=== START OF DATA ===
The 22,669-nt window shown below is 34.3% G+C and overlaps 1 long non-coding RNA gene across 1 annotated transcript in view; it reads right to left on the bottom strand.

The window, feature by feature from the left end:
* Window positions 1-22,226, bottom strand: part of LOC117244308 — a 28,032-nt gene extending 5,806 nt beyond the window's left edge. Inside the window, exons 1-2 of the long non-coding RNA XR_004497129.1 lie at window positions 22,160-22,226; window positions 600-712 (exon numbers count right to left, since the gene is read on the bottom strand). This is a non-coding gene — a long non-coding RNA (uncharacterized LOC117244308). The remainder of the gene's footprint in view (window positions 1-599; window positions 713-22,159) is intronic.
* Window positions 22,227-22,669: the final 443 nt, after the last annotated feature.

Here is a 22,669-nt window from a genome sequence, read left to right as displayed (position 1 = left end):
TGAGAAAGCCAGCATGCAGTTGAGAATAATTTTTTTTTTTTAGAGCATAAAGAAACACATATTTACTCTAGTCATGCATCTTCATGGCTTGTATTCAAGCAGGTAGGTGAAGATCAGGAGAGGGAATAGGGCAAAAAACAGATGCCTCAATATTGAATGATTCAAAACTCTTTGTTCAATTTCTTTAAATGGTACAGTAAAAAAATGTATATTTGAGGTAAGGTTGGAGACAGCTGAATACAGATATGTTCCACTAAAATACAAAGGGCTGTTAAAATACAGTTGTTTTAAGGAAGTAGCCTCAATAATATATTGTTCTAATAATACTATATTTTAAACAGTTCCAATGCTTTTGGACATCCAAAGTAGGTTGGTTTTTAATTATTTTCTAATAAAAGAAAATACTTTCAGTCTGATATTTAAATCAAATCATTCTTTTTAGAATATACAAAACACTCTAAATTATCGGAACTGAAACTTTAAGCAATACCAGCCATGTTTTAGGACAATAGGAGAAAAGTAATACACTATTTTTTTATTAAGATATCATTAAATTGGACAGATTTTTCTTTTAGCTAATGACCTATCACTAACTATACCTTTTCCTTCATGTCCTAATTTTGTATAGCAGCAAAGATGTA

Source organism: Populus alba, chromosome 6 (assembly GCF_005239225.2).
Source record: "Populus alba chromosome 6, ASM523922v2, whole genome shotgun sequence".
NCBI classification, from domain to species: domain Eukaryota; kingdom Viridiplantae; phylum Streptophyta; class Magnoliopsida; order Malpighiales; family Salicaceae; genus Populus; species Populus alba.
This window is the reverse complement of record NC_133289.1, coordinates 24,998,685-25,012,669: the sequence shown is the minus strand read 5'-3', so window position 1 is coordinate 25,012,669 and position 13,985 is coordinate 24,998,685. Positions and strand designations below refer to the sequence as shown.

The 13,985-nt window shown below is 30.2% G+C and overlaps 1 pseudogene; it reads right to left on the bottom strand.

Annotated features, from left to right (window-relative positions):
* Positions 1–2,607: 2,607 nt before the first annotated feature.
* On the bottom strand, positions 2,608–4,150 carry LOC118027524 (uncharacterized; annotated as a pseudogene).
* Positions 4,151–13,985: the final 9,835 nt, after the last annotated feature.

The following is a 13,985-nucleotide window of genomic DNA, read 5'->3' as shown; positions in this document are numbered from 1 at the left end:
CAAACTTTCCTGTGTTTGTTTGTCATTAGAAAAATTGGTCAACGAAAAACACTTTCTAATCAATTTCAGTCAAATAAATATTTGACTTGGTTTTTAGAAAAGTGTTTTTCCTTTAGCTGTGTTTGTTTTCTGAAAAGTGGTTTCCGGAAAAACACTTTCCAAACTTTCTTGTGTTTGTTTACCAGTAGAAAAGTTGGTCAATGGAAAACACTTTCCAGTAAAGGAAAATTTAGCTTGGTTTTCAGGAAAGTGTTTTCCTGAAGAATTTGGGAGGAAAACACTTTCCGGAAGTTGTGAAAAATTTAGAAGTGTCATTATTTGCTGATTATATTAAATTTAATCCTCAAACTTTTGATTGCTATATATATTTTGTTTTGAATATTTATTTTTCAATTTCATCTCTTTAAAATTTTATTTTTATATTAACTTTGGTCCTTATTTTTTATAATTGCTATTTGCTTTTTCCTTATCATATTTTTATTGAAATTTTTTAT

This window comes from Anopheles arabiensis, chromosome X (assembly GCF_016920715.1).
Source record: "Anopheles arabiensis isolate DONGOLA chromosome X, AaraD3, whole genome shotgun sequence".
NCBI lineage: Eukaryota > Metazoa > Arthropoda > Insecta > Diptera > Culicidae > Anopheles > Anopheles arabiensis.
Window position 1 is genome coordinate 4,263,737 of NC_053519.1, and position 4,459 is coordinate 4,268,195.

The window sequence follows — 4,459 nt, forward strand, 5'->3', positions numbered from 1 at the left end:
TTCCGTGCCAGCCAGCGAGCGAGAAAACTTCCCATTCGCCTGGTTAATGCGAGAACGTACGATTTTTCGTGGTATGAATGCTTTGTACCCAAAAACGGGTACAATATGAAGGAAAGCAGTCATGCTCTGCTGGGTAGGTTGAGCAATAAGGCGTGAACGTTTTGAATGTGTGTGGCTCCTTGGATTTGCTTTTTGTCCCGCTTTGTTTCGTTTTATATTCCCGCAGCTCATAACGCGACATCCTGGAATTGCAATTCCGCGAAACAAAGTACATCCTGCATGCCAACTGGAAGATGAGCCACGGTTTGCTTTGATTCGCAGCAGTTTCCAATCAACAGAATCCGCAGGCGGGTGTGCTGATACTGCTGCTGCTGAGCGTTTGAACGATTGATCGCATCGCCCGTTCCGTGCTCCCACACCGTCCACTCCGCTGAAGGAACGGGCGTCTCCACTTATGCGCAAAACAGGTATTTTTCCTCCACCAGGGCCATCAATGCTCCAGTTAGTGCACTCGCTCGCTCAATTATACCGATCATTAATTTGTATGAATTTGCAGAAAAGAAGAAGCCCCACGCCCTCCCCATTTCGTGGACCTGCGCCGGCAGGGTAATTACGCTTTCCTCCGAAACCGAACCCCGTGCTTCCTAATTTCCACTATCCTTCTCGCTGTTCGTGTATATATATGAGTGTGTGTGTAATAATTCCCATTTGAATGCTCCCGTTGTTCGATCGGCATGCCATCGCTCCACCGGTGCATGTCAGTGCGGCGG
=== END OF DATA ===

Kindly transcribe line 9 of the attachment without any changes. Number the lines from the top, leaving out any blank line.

NCBI classification, from domain to species: domain Eukaryota; kingdom Viridiplantae; phylum Streptophyta; class Magnoliopsida; order Malpighiales; family Salicaceae; genus Populus; species Populus alba.